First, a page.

Id. at 278. Significantly, none of the cases on
either side of the split of authority distinguishes between
negligent or intentional conduct. See Baldasarre v.
Butler, 625 A.2d 458 (1993); Stumpf v. Continental
Casualty Co., 794 P.2d 1228 (1990); Southwestern
Bell Telephone Co. v. Wilson, 768 S.W.2d 755 (Tex. Ct.
App.1988); Peterson v. Worthen Bank & Trust Co.,
N.A., 753 S.W.2d 278 (Ark. 1988); Lynn v. Superior
Court, 180 Cal.App.3d 346 (1986); United Farm
Bureau Mutual Insurance Co. v. Groen, 486 N.E.2d 571
(Ind. App. 1985); Plant v. Trust Co. of Columbus,
310 S.E.2d 745 (Ohio 1983); Continental Insurance Co. v.
Bayless & Roberts, Inc., 608 P.2d 281 (Alaska 1980);
Nyer v. Carter, 367 A.2d 1375 (Me. 1977).
Horwitz court reasoned that the nature of an
attorney-client relationship is such that an attorney most
frequently operates as an independent contractor rather than
an agent; therefore, in line with general agency principles,
the intentional conduct of an attorney cannot be imputed to
the client absent a showing that the client specifically
directed or ratified the attorney's specific conduct.
Horwitz, 816 N.E.2d at 277-79. The court further
reasoned that to hold otherwise would lead to the untenable
requirement that the client closely scrutinize their
attorneys to avoid tortious liability. Id. at 281.
As stated by the Horwitz court, “This would
not only chill the willingness of Illinois citizens to
vindicate their legal rights, it would make them ultimately
responsible for their own legal representation - the very act
for which they hire an attorney in the first place.”
Id. This reasoning applies with even greater force
in the case of negligent tortious conduct, which is often
more subtle than intentional tortious conduct, and would thus
require an even greater level of scrutiny.
also rely on a litany of federal cases for the proposition
that clients are bound by the actions of their attorneys.
See Link v. Wabash Railroad Company, 370 U.S. 626
(1962); Smego v. Payne, 854 F.3d 387 (7th Cir.
2017); Bakery Machinery & Fabrication, Inc. v.
Traditional Baking, Inc., 570 F.3d 845, 848 (7th Cir.
2009); United States v. 7108 West Grand Avenue, 15
F.3d 632, 634 (7th Cir. 1994); United States v.
DiMucci, 879 F.2d 1488, 1496 (7th Cir. 1989);
Tolliver v. Northrop Corporation, 786 F.2d 316, 319
(7th Cir. 1986). As an initial matter, whether a party is
liable for the conduct of another is a substantive issue, and
therefore, Illinois law rather than federal law controls.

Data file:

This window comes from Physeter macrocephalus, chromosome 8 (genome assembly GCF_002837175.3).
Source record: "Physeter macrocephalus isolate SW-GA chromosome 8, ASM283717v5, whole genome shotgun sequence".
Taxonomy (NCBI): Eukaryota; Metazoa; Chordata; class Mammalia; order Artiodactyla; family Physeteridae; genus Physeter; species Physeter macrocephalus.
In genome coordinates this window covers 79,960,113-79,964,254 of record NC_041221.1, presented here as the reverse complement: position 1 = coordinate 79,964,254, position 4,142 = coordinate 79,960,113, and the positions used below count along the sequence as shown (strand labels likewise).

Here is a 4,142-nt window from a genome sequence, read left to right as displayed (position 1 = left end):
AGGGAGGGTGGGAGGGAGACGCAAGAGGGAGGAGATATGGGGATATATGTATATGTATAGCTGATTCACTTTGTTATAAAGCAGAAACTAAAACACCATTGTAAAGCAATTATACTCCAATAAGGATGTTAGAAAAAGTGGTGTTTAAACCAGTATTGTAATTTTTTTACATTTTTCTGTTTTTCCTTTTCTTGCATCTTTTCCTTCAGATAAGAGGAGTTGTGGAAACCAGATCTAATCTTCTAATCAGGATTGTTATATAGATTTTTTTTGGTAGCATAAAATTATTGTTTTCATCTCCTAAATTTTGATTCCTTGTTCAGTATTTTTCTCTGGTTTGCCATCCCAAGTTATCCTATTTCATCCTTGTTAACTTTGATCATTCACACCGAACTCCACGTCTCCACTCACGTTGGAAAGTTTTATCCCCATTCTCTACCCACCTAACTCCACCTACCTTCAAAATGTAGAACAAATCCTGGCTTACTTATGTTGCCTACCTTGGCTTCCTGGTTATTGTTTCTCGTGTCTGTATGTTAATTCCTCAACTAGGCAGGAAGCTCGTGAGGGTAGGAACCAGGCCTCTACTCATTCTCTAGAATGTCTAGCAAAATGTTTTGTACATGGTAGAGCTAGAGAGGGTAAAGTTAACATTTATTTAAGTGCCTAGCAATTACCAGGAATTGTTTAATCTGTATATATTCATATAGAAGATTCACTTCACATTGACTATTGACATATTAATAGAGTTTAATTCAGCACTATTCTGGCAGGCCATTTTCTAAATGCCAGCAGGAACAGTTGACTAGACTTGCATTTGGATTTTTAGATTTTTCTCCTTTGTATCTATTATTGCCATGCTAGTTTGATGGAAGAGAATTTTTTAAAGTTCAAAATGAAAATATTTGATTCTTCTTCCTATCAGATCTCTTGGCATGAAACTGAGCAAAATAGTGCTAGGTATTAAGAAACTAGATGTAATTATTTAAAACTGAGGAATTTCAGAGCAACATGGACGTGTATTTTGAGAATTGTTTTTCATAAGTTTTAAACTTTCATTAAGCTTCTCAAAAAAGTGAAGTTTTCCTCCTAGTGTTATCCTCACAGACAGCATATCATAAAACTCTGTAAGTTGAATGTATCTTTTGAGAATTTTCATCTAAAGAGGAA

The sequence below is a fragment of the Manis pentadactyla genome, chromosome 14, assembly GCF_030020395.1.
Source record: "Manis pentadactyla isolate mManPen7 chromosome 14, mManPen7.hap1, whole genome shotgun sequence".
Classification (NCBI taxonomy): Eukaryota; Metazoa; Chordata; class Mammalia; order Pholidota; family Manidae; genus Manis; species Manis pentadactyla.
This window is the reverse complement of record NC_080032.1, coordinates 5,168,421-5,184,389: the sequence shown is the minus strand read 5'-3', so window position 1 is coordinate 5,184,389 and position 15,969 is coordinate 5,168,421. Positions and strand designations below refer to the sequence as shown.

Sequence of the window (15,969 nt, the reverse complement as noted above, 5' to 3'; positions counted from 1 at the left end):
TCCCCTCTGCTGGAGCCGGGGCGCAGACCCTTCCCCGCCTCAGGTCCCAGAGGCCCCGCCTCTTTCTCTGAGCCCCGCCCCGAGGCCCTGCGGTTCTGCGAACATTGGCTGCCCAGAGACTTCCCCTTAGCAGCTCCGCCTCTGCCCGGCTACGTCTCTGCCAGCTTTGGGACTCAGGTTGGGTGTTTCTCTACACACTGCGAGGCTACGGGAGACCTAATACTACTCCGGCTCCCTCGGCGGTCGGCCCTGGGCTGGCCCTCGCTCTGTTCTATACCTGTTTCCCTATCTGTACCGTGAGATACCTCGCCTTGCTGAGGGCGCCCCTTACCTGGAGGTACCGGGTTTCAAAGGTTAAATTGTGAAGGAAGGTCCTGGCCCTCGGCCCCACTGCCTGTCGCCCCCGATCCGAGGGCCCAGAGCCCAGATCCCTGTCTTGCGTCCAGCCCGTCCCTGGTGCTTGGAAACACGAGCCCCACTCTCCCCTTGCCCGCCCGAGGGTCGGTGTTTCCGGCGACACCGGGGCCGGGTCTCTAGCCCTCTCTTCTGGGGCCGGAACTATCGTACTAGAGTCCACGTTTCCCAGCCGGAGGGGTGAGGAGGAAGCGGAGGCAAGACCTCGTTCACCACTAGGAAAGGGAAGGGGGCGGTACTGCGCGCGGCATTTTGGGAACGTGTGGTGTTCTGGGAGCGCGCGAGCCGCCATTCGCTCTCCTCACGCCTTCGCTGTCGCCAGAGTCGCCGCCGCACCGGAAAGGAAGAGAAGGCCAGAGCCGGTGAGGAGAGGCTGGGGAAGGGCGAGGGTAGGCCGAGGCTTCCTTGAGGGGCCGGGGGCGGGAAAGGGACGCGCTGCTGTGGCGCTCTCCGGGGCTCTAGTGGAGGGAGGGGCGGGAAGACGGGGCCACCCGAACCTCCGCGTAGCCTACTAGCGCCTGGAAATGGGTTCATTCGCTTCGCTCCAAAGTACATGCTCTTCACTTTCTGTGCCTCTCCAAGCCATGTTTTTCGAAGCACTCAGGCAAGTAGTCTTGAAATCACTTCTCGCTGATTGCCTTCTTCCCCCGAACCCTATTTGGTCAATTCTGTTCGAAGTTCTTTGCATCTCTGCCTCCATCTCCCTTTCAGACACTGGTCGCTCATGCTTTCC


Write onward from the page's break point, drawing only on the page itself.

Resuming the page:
See Gasperini v. Ctr. for Humanities, Inc., 518 U.S.
415, 427 (1996) (“Under the Erie doctrine, federal
courts sitting in diversity apply state substantive law and
federal procedural law.”). Additionally, the cases
cited by Defendants share a common theme - each of these
cases finds a client accountable for the actions of an
attorney who failed to raise an objection in court; failed to
appear at a court proceeding; or failed to meet a court
deadline. Holding a client accountable for the attorney's
conduct as it pertains to the client's court obligations
is fundamentally different than holding a client accountable
for the attorney's conduct as it pertains to tortious
liability to third parties. Indeed, in Horwitz, the
Supreme Court of Illinois condoned the former as it
disapproved of the latter, stating that the holding did not
“impact the ability of an attorney to bind his or her
client in a traditional, representational context.”
Horwitz, 816 N.E.2d at 284.
foregoing reasons, the Court concludes that the Supreme Court
of Illinois would extend Horwitz to negligent
conduct. Accordingly, Defendants' Motion to Reconsider is
for Leave to Amend
Dynegy moves for leave to amend its affirmative defenses to
include the affirmative defense of comparative fault. Courts
have broad discretion to grant or deny leave to amend
“where there is undue delay, bad faith, dilatory
motive, repeated failure to cure deficiencies, undue
prejudice to the defendants, or where the amendment would be
futile.” Arreola v. Godinez, 546 F.3d 788, 796
(7th Cir. 2008).
argue that that the affirmative defense is futile because
Plaintiffs had no duty to preserve the bar. Plaintiffs'
arguments suggest that, because the Court has concluded that
Defendants owed a duty to preserve the bar, Plaintiffs do
not, and Plaintiffs' efforts to preserve the bar are
wholly irrelevant. However, none of the decisions in this
case have held that Defendants were exclusively responsible
for the preservation of the bar. Rather, Illinois law
provides that “[a] plaintiff is contributorily
negligent when she acts without that degree of care which a
reasonably prudent person would have used for her own safety
under like circumstances, and which action is the proximate
cause of her injury.” Blacconeri v. Aguayo,
478 N.E.2d 546, 549-50 ( Ill. App. 1985); Ill. Pattern Jury
Instr.-Civ. B10.03 (applying contributory negligence to a